I’m in the middle of writing a new book right now.
And there are 10 things I’ve learned that have helped make the experience a lot more awesome:
1. Your best ideas come when you’ve walked away from the writing for a minute. The title, the structure, and the core of the book surprised me in the parking lot of the building I was writing in as I drove home. Not at my desk.
3. You have to publish each book like it’s the first one you’ll ever publish, because it won’t be perfect, and you are going to learn a lot that you can apply to the next one.
4. Play to your strengths. I am at my best when I am talking my ideas out. I forgot this for months and was confused why my ideas were having a hard time coming quietly in a room as I sat at a computer. When I stood up and verbally walked people through the book, suddenly the ideas were ready to play.
5. Fear will never tell you that you should write a book. Quit asking it if you’re ready. The only answer fear ever gives is “no.” (This is true of all endeavors, not just book writing.)
6. No one will understand your book exactly like you understand it. If they did, it would be their book, not your book. Don’t get discouraged if you can’t find someone who gets it 100%.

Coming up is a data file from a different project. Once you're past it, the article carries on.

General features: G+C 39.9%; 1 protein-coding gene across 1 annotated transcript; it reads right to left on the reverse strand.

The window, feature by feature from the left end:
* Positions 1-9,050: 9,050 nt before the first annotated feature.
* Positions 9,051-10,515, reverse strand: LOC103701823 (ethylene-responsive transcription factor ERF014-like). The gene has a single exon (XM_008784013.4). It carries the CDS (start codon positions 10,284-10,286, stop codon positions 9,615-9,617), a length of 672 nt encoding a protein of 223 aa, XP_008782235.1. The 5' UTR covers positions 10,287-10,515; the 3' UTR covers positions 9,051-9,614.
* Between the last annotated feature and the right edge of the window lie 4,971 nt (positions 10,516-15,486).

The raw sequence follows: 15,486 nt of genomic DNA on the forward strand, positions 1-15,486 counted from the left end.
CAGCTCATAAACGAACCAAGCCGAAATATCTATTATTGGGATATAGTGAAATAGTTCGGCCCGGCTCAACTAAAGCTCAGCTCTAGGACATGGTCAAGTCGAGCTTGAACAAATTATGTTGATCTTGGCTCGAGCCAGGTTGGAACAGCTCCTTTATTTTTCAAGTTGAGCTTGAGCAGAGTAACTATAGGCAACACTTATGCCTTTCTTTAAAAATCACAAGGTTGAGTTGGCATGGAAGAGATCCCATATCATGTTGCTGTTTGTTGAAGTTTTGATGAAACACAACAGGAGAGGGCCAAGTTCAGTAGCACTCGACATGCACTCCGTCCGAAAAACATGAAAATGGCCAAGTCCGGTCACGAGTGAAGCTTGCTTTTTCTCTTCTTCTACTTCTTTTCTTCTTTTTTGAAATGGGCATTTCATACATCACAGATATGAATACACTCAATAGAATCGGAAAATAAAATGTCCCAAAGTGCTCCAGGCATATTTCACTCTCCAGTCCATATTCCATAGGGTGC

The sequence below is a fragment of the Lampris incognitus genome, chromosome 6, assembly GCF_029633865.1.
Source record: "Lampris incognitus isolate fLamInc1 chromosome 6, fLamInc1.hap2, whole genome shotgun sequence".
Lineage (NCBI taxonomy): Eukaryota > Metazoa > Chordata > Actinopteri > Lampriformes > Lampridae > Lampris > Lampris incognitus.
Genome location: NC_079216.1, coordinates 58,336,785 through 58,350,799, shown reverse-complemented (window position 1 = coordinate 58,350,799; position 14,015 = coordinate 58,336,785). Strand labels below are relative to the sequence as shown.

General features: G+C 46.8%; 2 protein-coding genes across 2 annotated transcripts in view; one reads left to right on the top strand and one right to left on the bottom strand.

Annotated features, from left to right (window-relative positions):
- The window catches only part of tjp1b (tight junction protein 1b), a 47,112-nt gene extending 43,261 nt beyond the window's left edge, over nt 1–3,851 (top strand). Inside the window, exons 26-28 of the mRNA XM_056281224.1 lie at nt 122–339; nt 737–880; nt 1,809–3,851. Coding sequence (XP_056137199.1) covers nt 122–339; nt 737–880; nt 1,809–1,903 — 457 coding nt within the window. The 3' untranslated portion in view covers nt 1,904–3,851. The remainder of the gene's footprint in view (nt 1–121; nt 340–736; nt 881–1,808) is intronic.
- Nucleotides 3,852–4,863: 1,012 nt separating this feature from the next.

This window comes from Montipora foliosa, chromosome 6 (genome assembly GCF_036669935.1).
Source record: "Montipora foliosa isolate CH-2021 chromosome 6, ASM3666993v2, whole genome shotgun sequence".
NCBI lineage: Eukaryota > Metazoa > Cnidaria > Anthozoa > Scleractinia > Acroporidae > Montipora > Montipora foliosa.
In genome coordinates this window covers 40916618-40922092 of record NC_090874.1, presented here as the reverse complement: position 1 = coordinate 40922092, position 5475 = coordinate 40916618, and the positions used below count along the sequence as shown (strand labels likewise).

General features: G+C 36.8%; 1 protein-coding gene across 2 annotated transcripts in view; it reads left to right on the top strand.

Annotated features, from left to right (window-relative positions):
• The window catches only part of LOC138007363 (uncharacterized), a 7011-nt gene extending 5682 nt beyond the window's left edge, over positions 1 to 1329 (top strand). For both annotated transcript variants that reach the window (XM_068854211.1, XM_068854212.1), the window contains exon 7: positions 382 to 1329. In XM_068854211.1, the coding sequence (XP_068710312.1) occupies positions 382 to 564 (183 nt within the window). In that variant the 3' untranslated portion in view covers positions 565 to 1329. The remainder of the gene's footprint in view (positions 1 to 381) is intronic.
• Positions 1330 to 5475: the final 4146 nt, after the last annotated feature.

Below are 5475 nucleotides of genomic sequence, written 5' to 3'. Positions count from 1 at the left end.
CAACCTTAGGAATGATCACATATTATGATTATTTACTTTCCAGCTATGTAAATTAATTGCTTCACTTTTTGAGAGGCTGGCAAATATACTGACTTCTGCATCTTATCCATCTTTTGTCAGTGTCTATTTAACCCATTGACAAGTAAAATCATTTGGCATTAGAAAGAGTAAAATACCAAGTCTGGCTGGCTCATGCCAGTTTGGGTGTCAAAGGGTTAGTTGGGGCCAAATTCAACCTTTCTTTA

7. Great words always hide behind lousy words. Be brave enough to write your way through the jungle of junk in order to rescue the great words.
8. Discipline is not the enemy of creativity. Discipline is the amplifier of creativity. Be disciplined.
9. Your first sentence on a blank piece of paper doesn’t have to be perfect. It just has to be first. If you get stuck, write, “This sentence will not make it to the final draft. I know that. It knows that. We’re both fine with that, but in order to break the death clutch of perfection, I had to write it down.” Continue that way until you’ve got the first page filled. It’s easier to write the second page than it is the first.
10. Have fun. Don’t take yourself so seriously. You’re not discovering penicillin. You’re writing a book. If you ever find yourself becoming pretentious about the magnitude of what you are doing, go write at the library. There are tens of thousands of books there that some other author once thought, “If I don’t share this book with the world, the world will be incomplete.” Writing a book is hard work, but don’t put the pressure of “changing the world” on every page you write. You’ll cripple yourself and not enjoy the process even a little bit.
Those are 10 things I learned in the last few months while writing.
I’ll be explaining those ideas and many more during the writer’s workshop held after the Quitter Conference on September 21-22 in Nashville, TN. (Not everyone wants to write a book, so we make it a bonus session once the conference is over.)
For the first time ever, I’ve been writing a book while planning the conference. I can’t wait to share what I’ve learned and hopefully help you if you’re writing a book too. The last conference sold out. Don’t miss your chance to go, sign up today!
What’s a writing tip that has helped you?